To solve this problem, we have to break the scenario down into 2 parts:
- After the spring has been fully relaxed and the ball is no longer on the spring (I'm assuming no friction in this section),
- The ball traveling down the barrel of the cannon.
(a) We must find the velocity of the ball after the spring is fully relaxed. Notice that the compressed spring has potential energy, and when the spring is relaxed, all of this energy has been transferred to the ball in the form of kinetic energy. This is nothing but Conservation of Energy. The initial potential energy of the spring is U = 1/2 * k * x2, where k = 7.99 N/m is the force constant, and x = 4.95 cm = 0.0495 m is the compression of the spring. Plugging these numbers in gives U = 1/2 * (7.99 N/m) * (0.0495 m)2 = 0.00979 J. Because of conservation of energy, this is also the kinetic energy of the ball.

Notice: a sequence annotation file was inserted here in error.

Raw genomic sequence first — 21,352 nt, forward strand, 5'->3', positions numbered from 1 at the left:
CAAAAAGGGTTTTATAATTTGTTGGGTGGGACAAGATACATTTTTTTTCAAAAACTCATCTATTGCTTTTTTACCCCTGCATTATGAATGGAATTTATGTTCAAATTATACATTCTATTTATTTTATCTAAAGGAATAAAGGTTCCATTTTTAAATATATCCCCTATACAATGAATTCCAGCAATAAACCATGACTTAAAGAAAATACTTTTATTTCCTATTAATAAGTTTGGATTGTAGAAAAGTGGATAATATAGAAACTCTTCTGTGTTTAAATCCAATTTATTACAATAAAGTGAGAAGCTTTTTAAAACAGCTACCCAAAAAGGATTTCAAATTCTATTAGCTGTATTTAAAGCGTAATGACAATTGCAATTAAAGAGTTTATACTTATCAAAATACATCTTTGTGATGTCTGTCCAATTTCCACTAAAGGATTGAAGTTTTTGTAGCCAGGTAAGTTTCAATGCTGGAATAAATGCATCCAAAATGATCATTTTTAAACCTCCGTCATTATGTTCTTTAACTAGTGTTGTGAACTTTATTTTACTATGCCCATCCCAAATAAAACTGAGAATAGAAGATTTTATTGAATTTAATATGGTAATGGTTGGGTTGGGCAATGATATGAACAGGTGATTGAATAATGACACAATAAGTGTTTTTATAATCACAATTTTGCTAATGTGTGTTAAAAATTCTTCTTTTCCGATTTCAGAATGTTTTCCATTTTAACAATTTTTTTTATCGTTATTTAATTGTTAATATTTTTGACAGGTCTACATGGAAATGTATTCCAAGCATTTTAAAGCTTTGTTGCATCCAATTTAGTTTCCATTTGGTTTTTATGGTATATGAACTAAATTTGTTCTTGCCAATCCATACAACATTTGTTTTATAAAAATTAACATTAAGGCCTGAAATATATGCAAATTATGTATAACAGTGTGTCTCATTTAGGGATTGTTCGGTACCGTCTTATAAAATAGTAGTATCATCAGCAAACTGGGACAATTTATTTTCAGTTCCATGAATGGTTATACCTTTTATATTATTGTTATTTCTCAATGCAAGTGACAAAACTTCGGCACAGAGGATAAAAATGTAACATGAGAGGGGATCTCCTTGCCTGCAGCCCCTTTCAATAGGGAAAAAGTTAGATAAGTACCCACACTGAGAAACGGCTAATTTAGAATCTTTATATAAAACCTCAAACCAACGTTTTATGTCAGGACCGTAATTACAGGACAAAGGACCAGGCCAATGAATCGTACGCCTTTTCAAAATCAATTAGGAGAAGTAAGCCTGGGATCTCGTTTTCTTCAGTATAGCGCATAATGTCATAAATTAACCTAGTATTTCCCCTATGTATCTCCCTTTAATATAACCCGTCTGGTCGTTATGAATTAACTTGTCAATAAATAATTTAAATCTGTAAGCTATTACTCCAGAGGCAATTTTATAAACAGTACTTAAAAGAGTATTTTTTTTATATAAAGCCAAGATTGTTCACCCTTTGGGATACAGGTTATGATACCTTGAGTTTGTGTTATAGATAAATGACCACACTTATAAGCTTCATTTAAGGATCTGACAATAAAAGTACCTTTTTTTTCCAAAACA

For the second part of the ball's movement, it encounters a frictional force. The work done by the frictional force is equal to W = Fd, where F = -0.0322 N is the frictional force (the negative sign is there because is slows down the ball), and d = 16 cm = 0.16 m is the distance the ball moves. The work done by friction is then (-0.0322 N)(0.16 m) = -0.00515 J. The kinetic energy of the ball after it exits the barrel is
0.00979 J (the initial energy) - 0.00515 J (work done by friction) = 0.00464 J.
Kinetic energy of the ball is K = 1/2 * m * v2 = 0.00464 J, where m = 5.27 g = 0.00527 kg . Solving for velocity v, we get v = √(2 * 0.00464 J / 0.00537 kg) = 1.31 m/s when it exits the barrel.
(b) The ball is at its fastest when it leaves the spring, as friction slows it down after that.
(c) From part (a), the kinetic energy of the ball when it leaves the spring is 0.00979 J, so the speed of the ball at this point is
v = √(2 * K / m) = √(2 * 0.00979 J / 0.00537 kg) = 1.91 m/s.
Hope this helps! Please reach out if you have questions.